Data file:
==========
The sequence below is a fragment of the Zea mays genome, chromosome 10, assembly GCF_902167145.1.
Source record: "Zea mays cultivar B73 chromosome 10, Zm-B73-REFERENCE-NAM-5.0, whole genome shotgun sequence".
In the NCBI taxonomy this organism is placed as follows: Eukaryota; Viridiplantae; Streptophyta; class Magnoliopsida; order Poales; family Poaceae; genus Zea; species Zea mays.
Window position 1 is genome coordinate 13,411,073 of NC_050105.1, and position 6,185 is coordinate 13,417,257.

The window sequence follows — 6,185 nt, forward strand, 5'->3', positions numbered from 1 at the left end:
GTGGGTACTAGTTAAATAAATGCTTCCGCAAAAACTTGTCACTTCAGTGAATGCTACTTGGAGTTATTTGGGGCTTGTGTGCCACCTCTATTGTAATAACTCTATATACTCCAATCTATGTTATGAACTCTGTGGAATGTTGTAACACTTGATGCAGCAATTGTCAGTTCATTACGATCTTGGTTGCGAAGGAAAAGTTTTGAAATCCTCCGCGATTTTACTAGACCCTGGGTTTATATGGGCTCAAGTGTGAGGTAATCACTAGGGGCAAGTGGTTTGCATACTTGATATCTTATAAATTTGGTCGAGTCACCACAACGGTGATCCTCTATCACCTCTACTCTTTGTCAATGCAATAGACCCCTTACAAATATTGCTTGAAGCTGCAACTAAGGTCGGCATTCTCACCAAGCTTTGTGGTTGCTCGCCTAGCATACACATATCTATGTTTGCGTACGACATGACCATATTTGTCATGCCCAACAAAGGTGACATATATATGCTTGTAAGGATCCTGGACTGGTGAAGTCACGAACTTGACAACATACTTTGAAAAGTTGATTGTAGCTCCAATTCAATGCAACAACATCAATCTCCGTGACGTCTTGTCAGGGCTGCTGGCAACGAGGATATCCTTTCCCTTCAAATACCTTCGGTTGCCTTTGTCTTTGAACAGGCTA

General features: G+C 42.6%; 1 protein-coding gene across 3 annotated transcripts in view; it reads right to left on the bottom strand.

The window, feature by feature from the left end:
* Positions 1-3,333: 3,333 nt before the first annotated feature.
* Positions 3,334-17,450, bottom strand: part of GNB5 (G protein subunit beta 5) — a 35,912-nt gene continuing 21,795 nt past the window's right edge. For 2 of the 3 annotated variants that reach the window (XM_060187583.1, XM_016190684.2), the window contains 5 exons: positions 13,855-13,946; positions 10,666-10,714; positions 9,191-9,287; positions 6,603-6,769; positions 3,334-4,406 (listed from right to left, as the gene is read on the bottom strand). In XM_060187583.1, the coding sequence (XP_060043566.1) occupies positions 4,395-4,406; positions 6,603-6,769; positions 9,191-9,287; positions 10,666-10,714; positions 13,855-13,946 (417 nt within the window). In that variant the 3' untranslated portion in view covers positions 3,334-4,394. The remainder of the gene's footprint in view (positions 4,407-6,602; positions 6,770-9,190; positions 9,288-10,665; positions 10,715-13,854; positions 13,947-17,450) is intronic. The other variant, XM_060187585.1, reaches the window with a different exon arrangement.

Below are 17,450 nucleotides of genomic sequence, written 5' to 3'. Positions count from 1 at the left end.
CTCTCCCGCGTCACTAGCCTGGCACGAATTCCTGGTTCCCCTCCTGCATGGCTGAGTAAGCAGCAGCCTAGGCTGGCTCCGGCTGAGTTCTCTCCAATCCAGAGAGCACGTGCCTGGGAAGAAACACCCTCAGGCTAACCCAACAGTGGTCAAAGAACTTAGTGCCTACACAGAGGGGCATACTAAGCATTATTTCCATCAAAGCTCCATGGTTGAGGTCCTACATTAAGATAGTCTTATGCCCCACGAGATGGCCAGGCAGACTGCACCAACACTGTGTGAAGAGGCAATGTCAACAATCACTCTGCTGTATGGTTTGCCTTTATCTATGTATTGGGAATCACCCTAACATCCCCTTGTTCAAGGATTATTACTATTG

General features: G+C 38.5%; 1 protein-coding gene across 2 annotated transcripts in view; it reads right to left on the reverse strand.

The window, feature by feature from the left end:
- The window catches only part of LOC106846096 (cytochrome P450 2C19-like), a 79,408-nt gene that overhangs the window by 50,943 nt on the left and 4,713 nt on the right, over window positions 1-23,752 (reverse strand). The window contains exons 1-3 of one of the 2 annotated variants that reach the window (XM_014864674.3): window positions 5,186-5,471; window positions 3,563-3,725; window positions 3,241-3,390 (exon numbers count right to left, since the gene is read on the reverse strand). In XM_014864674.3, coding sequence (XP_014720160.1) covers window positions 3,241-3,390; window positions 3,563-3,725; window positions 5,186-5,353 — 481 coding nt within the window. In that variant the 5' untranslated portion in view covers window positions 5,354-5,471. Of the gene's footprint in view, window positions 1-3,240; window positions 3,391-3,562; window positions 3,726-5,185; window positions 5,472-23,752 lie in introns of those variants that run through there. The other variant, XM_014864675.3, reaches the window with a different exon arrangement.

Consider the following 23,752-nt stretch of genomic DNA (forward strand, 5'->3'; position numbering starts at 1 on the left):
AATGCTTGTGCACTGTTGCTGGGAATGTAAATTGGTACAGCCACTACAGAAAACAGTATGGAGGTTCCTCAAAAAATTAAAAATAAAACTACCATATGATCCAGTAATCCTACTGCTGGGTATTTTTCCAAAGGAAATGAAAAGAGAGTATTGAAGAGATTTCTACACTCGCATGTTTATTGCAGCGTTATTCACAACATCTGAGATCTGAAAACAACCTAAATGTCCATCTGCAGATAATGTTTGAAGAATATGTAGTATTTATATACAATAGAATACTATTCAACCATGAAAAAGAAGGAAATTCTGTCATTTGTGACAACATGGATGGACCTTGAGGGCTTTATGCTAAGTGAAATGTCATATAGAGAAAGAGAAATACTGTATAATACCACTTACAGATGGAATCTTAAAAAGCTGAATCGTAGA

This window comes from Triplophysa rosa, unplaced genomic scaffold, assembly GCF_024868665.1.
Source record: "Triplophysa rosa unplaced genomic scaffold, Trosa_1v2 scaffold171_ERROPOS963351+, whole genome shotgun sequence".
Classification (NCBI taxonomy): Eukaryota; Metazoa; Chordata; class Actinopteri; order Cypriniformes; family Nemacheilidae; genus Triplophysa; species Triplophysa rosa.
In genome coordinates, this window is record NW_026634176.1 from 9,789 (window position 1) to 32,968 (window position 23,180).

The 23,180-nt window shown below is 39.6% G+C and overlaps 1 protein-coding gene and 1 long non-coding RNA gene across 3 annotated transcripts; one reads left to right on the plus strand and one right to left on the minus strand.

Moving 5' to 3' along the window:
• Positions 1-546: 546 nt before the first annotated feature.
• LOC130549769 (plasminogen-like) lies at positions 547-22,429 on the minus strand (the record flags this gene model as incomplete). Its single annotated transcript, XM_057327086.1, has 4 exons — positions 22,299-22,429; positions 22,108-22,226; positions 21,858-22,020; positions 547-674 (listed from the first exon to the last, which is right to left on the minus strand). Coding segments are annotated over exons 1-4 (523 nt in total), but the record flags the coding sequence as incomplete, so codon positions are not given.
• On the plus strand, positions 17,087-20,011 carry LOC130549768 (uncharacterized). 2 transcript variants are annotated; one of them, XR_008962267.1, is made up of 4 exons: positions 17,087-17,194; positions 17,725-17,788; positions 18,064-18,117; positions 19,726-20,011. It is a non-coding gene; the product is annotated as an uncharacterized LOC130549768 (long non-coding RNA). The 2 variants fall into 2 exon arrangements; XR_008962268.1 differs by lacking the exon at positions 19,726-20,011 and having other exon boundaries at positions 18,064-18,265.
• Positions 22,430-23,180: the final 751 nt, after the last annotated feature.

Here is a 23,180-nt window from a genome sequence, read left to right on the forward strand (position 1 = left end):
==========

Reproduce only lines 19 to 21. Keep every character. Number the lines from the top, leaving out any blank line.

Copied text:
Source record: "Triplophysa rosa unplaced genomic scaffold, Trosa_1v2 scaffold171_ERROPOS963351+, whole genome shotgun sequence".
Classification (NCBI taxonomy): Eukaryota; Metazoa; Chordata; class Actinopteri; order Cypriniformes; family Nemacheilidae; genus Triplophysa; species Triplophysa rosa.
In genome coordinates, this window is record NW_026634176.1 from 9,789 (window position 1) to 32,968 (window position 23,180).